We’ve all heard about them. Some of us have perpetrated them. The easier and more common ones – filling someone’s bedroom with Styrofoam® peanuts, or turning every item in his room upside-down – have lost their humor value through overuse and are merely irritating. But there are still a few that can tickle one…as long as you’re not on the receiving end.
When I was in college, one weekend some contemporaries of mine who were at “loose ends” decided to exercise their dubious sense for vengeance upon an officious Resident Assistant. As it happens, that fellow had left campus for the weekend. He’d made the mistake of taking the train and leaving his Volkswagen behind. So his “friends” took the opportunity to break into it – it was easy with a mid-Sixties Beetle – hotwire it, and re-park it in the lobby of his dormitory. They then proceeded to call Campus Security and have a parking ticket put on it.
They thought themselves clever, but they were unaware that some CalTech students had already one-upped them. Those gentlemen emptied their target’s dorm room of everything movable, disassembled his Beetle, and reassembled it in the target’s dorm room – with a parking ticket affixed. Surely this is an adequate demonstration of why undergraduates need to be kept busy.
An old friend of mine told me about a corker from Buffalo, New York, whence came Grover Cleveland and spicy chicken wings. Two bored young men, resolved upon doing something memorable, marched into the city and picked out a barber shop. Back then, the tradition of the helically striped barber pole was still alive and widely practiced. Our heroes negotiated to purchase that barber’s pole, asked for and received a written bill of sale, and told the proprietor that “We’ll come back later to pick it up.”
And come back for it they did…at 2:00 AM. They were toting the pole down the street when a cop saw and stopped them. He arrested them on suspicion of theft and hauled them into the precinct HQ, at which point they showed the bill of sale to the watch commander. The WC let them go.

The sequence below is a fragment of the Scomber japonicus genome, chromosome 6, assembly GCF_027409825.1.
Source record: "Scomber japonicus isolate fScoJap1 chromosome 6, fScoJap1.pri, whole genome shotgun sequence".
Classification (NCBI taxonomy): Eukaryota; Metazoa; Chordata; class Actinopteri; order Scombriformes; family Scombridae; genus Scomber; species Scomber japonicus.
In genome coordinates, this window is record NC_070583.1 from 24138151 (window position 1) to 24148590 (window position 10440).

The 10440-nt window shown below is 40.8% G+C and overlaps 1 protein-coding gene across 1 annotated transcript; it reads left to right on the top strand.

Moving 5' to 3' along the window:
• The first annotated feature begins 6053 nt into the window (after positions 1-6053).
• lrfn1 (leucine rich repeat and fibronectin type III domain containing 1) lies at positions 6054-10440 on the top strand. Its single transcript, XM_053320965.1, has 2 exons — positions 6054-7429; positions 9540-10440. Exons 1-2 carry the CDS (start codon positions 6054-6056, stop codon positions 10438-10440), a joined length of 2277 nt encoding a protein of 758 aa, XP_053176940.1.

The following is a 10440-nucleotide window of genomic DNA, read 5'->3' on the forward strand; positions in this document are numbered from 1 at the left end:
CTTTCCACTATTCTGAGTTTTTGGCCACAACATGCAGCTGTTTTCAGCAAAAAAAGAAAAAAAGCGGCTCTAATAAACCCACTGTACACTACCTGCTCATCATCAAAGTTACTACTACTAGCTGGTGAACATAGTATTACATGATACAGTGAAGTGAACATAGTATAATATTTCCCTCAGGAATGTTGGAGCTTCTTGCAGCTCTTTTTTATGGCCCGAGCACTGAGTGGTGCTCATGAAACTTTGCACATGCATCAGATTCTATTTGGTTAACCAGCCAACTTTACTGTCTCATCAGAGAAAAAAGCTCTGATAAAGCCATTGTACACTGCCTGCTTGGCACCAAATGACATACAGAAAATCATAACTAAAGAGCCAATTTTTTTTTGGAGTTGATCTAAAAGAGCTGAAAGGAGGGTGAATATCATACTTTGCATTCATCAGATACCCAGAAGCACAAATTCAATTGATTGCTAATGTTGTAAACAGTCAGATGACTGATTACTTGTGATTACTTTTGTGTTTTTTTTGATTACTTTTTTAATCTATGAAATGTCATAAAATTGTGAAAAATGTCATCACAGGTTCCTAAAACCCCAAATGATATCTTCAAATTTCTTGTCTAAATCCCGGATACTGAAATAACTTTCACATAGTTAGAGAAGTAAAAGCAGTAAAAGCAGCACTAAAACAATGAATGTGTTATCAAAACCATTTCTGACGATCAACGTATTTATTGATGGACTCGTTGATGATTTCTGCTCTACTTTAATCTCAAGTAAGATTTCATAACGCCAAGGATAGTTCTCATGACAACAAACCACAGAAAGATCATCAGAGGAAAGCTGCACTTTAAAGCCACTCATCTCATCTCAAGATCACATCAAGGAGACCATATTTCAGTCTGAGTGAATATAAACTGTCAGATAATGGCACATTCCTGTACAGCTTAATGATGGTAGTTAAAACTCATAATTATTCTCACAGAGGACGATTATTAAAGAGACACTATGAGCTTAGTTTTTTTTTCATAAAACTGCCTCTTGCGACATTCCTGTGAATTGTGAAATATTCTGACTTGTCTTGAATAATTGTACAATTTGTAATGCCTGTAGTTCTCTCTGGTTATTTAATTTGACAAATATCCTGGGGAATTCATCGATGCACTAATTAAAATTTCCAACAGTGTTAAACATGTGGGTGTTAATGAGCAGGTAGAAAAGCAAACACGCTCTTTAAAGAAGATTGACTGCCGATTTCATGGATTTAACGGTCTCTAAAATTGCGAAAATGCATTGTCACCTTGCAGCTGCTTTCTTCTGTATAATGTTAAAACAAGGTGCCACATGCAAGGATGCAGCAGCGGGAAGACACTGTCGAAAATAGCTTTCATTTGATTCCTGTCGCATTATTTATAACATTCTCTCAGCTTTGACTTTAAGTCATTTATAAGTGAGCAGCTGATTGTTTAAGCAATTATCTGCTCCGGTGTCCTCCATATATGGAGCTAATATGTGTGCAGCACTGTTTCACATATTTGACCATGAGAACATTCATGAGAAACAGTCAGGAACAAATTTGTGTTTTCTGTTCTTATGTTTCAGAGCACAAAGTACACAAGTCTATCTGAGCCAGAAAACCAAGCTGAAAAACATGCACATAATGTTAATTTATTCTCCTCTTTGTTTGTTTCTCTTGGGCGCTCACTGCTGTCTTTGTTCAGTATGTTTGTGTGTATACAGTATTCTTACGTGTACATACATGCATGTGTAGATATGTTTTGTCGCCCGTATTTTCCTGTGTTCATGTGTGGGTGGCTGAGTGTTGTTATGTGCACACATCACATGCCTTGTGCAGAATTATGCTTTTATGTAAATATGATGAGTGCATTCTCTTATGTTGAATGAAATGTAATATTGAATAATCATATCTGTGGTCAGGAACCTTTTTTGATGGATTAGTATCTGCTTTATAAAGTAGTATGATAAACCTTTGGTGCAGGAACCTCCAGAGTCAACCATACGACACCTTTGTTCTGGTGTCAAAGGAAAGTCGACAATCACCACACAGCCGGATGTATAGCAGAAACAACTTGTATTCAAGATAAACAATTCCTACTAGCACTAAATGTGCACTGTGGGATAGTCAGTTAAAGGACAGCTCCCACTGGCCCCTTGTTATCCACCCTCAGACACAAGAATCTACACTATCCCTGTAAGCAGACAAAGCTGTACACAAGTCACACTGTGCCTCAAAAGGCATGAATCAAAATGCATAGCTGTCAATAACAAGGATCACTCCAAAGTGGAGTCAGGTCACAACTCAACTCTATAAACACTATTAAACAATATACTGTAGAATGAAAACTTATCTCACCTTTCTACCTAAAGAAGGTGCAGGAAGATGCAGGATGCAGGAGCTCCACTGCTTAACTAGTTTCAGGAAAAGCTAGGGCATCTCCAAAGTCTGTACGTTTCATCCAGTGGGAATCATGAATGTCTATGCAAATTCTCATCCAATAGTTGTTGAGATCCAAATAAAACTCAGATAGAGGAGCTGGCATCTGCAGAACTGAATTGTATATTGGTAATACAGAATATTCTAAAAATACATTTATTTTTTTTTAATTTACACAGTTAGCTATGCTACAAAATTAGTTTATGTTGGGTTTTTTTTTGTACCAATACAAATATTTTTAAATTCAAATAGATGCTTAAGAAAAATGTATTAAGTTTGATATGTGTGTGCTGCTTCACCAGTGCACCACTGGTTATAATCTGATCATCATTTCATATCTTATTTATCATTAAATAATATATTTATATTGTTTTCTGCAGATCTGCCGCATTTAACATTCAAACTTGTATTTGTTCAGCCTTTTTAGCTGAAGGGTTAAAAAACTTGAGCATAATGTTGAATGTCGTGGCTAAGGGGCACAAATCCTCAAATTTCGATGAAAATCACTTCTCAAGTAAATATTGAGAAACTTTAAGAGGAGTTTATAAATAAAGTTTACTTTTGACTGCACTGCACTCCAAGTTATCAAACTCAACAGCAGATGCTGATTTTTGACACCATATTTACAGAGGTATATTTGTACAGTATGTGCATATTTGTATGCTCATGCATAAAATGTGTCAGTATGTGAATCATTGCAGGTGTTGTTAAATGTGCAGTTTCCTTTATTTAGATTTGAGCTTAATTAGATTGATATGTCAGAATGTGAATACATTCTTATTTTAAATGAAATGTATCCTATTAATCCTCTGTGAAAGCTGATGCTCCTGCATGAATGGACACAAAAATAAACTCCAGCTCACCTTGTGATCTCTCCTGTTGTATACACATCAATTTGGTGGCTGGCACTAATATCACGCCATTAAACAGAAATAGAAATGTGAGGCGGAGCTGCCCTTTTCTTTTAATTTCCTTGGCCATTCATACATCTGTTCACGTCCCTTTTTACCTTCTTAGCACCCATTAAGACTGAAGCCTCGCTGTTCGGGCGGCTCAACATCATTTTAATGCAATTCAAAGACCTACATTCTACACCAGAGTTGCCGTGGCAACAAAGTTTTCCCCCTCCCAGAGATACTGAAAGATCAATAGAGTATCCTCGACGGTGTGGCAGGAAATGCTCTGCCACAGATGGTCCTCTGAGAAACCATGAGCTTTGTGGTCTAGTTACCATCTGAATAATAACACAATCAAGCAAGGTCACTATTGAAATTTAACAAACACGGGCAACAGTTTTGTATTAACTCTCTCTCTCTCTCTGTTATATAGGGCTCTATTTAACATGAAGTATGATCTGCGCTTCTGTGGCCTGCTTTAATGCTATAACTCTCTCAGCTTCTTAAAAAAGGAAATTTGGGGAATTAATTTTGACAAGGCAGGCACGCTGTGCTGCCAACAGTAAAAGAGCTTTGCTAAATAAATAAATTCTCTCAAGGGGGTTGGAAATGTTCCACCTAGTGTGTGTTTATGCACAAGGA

Within fifteen minutes of their release, another cop had stopped and arrested them and brought them to the precinct HQ, where the same scene was played out a second time. This time, the watch commander put out an APB to all on-duty police that “If you see a couple of kids toting a barber pole, leave ‘em be. They’ve got a bill of sale.”
By dawn there were no barber poles left in the City of Buffalo.
While we’re on the subject of chicken…we are, aren’t we?
The rise of wireless digital communications has made pranks possible that were impossible only a little while earlier. One that never fails to tickle me involves a pair of neighbors at odds over what constitutes endurable noise. The noisier family is unwilling to acknowledge the grievance of the quieter household. So the young son of the quieter family went looking for a way to take vengeance. He found it in the unsecured wireless printer of the noisemakers.
Whenever the noisy folks get cranked up – music, television, a family fight, what have you – our hero sends a document to their wireless printer.
The noisy family is apparently on the clueless side. To this date, they have no idea why this is happening.
System Administrators must be sobersided types. The power inherent in SysAdmin privileges can be used for many things…some of them quite funny, at least in the aftermath.
At one place I worked, the SysAdmin was seriously underappreciated. He was seldom treated with the degree of respect appropriate to one who bears System Administration powers. Also, he was perhaps not quite as serious an individual as a SysAdmin should be. After one particular engineer had treated him especially badly, he decided to strike back.
First he inserted into his target’s logoff procedure a simple script that would display a GIF guaranteed to freeze the blood: one that made it appear as though a script were formatting his hard disk. After a brief time interval on display, the GIF would disappear and the user would be logged off. Thus it would appear that all the user’s personal files had been irretrievably wiped.
Second, he incorporated in his target’s logon procedure a keyboard diverter that captured all the user’s keystrokes. In response to anything but the ls command (this was a LINUX-based shop), the diverter would respond with ?Unrecognized? and the prompt. In response to the ls command, it would respond with a carriage return and nothing else. This, of course, caused the unhappy engineer to panic and run to the SysAdmin shrieking of disaster.
The SysAdmin listened briefly to the panicky engineer, held up a hand, and said “Let me try it.” He logged into the engineer’s machine remotely, quickly and silently executed a command that undid his previous hackings, and demonstrated that everything was as it should be. That sent the engineer back to his desk bewildered and shaking his head. When the door had closed behind him, the SysAdmin had hysterics.
Be good to your SysAdmin, so he’ll be good to you.
Got any of your own to tell us about, Gentle Reader?